Picking the Right Carry Gun for You part 2

In our last article we went over some of the things you want to consider when picking the right carry gun for you. We will expand on this further in this article. The main topics of discussion in this article will be the various types of firing mechanisms and how that affects your decision as well as the differences between semi automatics and revolvers.
We will begin with Semi-Automatics and revolvers.

These are examples of Semi-automatic or semi-auto’s.

Some of the common attributes to a semi-auto handguns is that the ammunition is contained in a magazine that usually fits into the handle of the gun. The ammunition is then fired from either a hammer or striker. When the gun is fired the pressure forces a slide to move either forward or back (most often back) ejecting the spent cartridge. A new bullet is then slides up and as the slide moves back forward the bullet will slide into the chamber. This allows the gun to fire each time the trigger is pulled without having to cock it again.

Semi-automatics come in many different types of triggers as well. These are the most common:

DAO = Double action only is when the trigger will both prime the hammer or primer for firing and fire it. This is a long pull with a weight of pull usually inexcess of 7lbs of pressure. It is how almost all revolvers work and is considered one of the safest triggers as the likely hood of an accidental discharge is limited.

SAO = Single action only is when the gun can only be fired with the hammer or striker in the ready to fire position. 1911 semi automatics are a prime example of this. The hammer needs to be pulled back either manually or by racking the slide back. Pulling the trigger withe the hammer all the way down will not allow you to fire the gun. The result is an often shorter and lighter pull of the trigger to fire. This created a faster follow up shot as well as in most cases increased accuracy as less squeezing is needed to fire the gun. Trigger weights can vary but this is often in the 3-6 lb range SA/DA = Single action and double action is when the gun can fire  either way. Usually this is done to cause the first shot to be a long and heavier pull while subsequent shots are a shorter lighter pull. People choose this for several reasons but safety is the most common. Some gun owners like the ability to pull the trigger regardless of the state and be able to fire the gun. Others find that walking around with a gun that is cocked in the ready to fire position is disconcerting. For these people the SA/DA trigger is a wonderful compromise.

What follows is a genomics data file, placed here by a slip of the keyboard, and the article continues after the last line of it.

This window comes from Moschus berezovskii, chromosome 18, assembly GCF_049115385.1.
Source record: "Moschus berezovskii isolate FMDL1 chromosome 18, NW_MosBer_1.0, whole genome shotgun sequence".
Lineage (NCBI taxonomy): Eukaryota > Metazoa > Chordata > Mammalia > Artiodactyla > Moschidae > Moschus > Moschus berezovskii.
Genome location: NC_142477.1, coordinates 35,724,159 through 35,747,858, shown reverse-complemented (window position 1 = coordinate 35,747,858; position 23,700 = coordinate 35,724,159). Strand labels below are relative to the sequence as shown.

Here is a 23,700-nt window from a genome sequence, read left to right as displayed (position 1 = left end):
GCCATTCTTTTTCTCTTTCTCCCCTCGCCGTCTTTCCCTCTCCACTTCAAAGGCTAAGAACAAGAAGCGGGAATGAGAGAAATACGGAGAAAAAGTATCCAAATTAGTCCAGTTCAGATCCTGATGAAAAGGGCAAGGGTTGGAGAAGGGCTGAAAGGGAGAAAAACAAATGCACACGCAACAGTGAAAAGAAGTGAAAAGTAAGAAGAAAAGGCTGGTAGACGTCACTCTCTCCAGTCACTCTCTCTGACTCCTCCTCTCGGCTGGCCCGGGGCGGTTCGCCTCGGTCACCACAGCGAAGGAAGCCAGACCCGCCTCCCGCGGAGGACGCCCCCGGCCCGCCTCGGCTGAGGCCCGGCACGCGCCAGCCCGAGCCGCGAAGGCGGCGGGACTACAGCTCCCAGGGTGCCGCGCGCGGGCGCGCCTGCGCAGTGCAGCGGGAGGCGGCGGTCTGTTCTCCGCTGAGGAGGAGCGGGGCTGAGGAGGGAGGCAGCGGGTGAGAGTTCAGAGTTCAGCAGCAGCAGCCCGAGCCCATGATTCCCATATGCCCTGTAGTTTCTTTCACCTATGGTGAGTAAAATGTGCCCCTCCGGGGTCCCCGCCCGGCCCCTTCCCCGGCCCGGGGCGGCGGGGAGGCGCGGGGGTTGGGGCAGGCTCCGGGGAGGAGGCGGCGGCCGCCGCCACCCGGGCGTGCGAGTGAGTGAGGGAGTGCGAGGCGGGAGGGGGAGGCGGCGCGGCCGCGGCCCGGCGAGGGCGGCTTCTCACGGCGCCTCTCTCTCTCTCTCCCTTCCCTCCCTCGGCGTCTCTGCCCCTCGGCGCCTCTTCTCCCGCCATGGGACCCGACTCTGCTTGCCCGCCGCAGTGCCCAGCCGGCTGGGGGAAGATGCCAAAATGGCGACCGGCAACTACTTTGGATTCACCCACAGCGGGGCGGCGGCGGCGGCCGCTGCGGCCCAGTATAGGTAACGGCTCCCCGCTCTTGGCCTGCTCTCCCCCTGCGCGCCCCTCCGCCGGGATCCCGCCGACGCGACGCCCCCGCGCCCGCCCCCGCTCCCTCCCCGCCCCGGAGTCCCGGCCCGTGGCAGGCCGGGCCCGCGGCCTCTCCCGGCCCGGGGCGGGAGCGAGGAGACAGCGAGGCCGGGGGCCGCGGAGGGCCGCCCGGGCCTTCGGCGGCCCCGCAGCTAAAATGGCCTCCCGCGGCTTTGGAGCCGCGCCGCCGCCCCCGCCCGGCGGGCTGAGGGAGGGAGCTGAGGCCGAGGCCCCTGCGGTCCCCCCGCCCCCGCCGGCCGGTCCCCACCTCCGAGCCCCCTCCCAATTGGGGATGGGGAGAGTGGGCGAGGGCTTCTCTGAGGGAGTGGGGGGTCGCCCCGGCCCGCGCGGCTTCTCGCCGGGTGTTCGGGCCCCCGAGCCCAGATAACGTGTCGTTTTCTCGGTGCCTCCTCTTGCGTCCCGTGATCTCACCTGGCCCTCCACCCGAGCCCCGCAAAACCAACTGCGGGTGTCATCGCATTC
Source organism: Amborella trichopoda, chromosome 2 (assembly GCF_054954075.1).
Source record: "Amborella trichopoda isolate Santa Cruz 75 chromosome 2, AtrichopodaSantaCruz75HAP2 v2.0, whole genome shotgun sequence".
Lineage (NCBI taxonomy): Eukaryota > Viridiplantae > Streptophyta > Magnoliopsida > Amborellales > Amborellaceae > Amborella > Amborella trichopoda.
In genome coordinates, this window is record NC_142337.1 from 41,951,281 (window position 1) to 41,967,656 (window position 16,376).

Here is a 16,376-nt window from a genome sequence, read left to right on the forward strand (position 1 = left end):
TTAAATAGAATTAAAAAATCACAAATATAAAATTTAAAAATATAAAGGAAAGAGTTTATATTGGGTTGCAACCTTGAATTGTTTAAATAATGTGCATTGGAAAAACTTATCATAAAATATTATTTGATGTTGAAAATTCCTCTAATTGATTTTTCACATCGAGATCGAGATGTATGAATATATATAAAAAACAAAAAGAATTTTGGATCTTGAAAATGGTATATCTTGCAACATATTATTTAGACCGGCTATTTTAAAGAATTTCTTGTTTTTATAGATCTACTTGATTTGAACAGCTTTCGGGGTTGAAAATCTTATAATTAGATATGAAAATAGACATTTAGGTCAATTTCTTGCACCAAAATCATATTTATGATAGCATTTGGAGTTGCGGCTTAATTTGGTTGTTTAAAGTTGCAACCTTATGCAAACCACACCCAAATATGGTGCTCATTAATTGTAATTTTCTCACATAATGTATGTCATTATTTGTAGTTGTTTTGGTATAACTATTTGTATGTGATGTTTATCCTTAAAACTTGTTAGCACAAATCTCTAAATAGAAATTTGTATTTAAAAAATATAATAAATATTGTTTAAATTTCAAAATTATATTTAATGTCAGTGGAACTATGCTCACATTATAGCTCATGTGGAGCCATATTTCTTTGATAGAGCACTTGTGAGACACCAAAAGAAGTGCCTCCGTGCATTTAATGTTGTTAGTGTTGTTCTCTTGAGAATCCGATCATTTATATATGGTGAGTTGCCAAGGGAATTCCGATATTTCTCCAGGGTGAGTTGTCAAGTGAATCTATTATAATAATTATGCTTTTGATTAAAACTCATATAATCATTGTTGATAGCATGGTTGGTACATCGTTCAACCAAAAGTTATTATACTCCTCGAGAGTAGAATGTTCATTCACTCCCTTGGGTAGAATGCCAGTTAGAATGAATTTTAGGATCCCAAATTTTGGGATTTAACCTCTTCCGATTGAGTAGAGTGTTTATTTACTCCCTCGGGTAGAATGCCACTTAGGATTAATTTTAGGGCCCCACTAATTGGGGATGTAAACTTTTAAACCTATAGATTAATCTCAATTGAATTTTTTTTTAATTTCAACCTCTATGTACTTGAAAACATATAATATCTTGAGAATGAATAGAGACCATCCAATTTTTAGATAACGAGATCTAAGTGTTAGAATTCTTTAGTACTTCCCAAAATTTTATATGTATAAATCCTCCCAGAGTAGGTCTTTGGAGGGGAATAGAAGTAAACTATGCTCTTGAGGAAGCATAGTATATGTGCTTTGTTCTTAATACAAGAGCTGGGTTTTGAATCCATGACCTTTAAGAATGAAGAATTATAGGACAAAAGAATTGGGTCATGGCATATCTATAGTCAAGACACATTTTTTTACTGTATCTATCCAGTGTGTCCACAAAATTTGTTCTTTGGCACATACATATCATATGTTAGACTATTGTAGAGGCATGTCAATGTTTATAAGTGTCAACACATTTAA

Striker = Is not really a trigger type as much as a firing mechanism. However do to the way it works it will affect your trigger pull. Glock is an example of a striker fired pistol. The gun can only be cocked by pulling the slide back. There is no external hammer that can be pulled back or that will be exposed during a trigger pull. Trigger pulls for striker fired guns are typically in the 5 to 8lb range without modification. There are modifications that can be made to reduce them to 3.5lbs or even less.  The disadvantage to striker fire is that if the round fails to fire you will need to rack the slide in order to get another chance to fire. This is not an issue imho due to the fact if the cartridge does not fire you most likely have a bad primer and should eject the cartridge anyway. In cases of a bad primer the only gun that has a clear advantage is the revolver.

  • Larger capacity of ammunition
  • Faster reloading time
  • Slimmer and easier to conceal (usually)
  • Several possible safety features


  • More complicated to clean and disassemble
  • More likely to jam or misfeed 
  • Affected by ammunition type

Revolvers are older and simpler. Here is some examples of revolvers.

Revolvers do not utilise a magazine instead they have a cylinder that rotates. This allows for less chances of jams or miss fires then a semi automatic but limits the amount of ammunition that can be loaded into the weapon. Modern day revolvers are considered DOA or Double Action only. This eludes to 2 different actions being taken when you pull the trigger. The initial part of the trigger pull will rotate the barrel and bring the hammer back. Once the barrel is in place and the hammer is back the remainder of the trigger action will bring the hammer down and fire the pistol.

  • Very simple to operate
  • Less likely to jam or misfeed
  • Not affected by poor quality ammunition


  • Smaller ammunition capacity
  • Slower reloading times
  • Open chambers in drum can collect dirt and grime
  • Limited safety features

Picking a carry gun can be the most important decision you make. Where on your body you intend to carry the gun and your ability to practice and handle yourself  under pressure become major factors in making this decision.

If for example you will not practice with your gun and you get flustered under stress I would advise you don’t buy a gun. If you choose to buy one anyway then a revolver might be best for you. With no external safeties (in most cases) a DAO trigger and no magazines means point and shoot. There is 3 common area’s to carry a gun on your body and then several variations of each. We will have an entire article on picking the right carry spot and holster but we will offer a high level overview here. The 3 areas are shoulder, hip and ankle. Women have one additional point of carry and that is in the bra. Of the options shoulder is the least used, mainly due to requiring a jacket to be worn for concealment  However in cold climates like Michigan or when needing to wear a suit or tuxedo it is a useful option. Hip carry is by far the most common offering 2 types of carry in multiple locations around your hip.  Either IWB (inside your waist band) or OWB (outside your waist band), pocket carry and  I do not count what is referred to as Mexican carry as imho it is an irresponsible method of carry.  The last spot is the ancle holster that can be inside ancle on your non dominant side or outside ankle of your dominent side.